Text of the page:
Vesper Stamper is an author/illustrator living in the Northeast with her husband, filmmaker Ben Stamper and her two children. She has an MFA in Illustration as Visual Essay from School of Visual Arts, NYC.
I’m going to let you in on a dirty little secret: I’m an embarrassingly slow reader.
As a writer, it took a long time to admit this to myself. There are various reasons. I’m either too busy to finish a whole book, or I get obsessed with the musical cadence of a certain passage, or else I plain zone out. A few years ago, I was in several back-to-back car accidents, which added some difficulty to my concentration. There’s no way I can plow through the pile of books by my bedside table, let alone the sizable library of books I’ve collected as a result of the common disorder of book addiction.
When I began writing novels, with their high demand for research reading, it was often difficult to find long swaths of time to absorb a whole book. I’m also pulled in many directions, between being a busy illustrator, mother—and, well, an extrovert who wants to be a part of everything. I need to be able to make my time do double duty, and audiobooks stepped in to the rescue. I can listen while commuting, illustrating, making dinner; I can stop and bookmark a passage of relevant research and add a note, or dictate a newly inspired passage on my notes app.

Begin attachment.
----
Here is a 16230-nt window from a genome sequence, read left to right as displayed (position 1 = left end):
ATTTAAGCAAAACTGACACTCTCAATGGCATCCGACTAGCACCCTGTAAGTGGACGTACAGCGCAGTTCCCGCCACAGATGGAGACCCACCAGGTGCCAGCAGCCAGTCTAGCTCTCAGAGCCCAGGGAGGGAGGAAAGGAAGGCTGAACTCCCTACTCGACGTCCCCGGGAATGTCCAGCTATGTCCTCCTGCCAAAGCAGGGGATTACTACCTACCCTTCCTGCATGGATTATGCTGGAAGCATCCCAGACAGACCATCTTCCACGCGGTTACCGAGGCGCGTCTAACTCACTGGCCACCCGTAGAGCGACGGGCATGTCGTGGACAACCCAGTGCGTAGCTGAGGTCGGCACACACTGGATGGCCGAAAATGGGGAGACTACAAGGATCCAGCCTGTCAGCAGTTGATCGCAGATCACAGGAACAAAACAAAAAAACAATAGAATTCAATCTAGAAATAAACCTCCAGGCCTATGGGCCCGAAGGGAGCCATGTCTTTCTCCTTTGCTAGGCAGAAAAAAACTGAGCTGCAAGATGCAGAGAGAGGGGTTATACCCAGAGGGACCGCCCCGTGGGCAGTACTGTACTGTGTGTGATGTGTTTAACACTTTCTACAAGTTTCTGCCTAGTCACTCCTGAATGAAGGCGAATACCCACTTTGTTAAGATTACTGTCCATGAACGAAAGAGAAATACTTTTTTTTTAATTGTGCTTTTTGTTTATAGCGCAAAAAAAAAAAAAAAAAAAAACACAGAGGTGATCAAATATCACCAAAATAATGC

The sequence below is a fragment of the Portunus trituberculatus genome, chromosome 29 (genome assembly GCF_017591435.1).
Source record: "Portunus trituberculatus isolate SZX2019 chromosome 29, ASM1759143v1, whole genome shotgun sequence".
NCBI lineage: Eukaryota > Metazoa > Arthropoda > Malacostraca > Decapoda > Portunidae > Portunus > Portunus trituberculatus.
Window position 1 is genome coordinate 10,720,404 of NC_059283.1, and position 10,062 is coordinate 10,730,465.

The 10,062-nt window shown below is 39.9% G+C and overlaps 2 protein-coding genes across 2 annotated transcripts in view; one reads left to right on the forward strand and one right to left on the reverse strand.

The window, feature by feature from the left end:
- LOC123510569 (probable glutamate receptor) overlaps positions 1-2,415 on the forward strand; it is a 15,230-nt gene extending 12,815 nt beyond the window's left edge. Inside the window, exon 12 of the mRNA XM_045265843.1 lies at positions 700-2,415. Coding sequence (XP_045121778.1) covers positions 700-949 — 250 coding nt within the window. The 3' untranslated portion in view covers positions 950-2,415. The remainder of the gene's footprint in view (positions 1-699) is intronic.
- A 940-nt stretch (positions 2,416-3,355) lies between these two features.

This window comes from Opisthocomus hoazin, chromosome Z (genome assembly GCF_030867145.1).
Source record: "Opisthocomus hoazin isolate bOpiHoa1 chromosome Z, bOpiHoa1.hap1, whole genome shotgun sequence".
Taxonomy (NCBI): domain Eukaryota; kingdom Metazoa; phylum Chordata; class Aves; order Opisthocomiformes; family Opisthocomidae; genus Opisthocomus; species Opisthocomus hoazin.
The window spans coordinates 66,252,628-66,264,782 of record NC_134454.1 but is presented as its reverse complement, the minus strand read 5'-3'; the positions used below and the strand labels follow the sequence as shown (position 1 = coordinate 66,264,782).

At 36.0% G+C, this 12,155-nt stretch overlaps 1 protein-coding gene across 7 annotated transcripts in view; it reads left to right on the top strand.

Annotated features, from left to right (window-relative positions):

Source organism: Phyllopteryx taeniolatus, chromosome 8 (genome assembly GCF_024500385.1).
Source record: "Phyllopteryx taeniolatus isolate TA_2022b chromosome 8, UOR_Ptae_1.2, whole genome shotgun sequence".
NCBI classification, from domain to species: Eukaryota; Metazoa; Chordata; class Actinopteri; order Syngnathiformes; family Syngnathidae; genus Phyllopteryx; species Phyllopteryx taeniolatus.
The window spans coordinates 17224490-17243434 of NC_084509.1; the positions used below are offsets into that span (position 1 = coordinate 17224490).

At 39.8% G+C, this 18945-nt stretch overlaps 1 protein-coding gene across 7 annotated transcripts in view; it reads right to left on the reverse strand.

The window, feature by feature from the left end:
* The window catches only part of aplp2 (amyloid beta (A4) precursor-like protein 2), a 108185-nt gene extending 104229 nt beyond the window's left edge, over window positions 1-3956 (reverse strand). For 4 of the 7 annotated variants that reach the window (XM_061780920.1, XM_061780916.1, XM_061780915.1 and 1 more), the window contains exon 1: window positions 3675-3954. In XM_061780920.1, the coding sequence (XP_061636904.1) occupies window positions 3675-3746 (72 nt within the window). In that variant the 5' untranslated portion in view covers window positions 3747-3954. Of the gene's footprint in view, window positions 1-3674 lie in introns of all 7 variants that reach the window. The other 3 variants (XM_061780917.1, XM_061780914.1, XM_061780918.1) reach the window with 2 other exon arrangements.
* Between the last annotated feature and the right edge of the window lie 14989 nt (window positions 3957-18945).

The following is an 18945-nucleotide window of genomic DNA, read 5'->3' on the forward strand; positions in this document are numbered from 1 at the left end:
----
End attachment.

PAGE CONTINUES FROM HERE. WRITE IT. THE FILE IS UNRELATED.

I’ve also discovered that I’m just as much an aural learner as a visual one. Among art makers, I know that I am hardly unique; so many of us are multidisciplinary, and I’ve worked on myriad collaborative projects. Since I came to writing through a side door, so to speak, I draw on my previous experience with songwriting and performing for the way language simply sounds. I love to listen to audiobooks of language masters like Dostoevsky or Herta Müller or Emily Brontë, and simply listen to the rhythms of their words. Whenever I see live music, I pull out my sketchbook and not only sketch the musicians, but write lyrics or poetic fragments inspired by the performance as well.
The same happens when I listen to books. The inflections themselves inspire new passages. It reminds me of sitting on my grandpa’s lap as a child, making wild drawings while listening to him tell me stories. Audiobooks have often served to lift me out of being overly pedantic, and to simply experiment with words as another medium in my Art Bin. I don’t just get more done—there’s been an element of playfulness added to my work through listening to stories.Listen to a clip from Vesper Stamper‘s debut audiobook, WHAT THE NIGHT SINGS: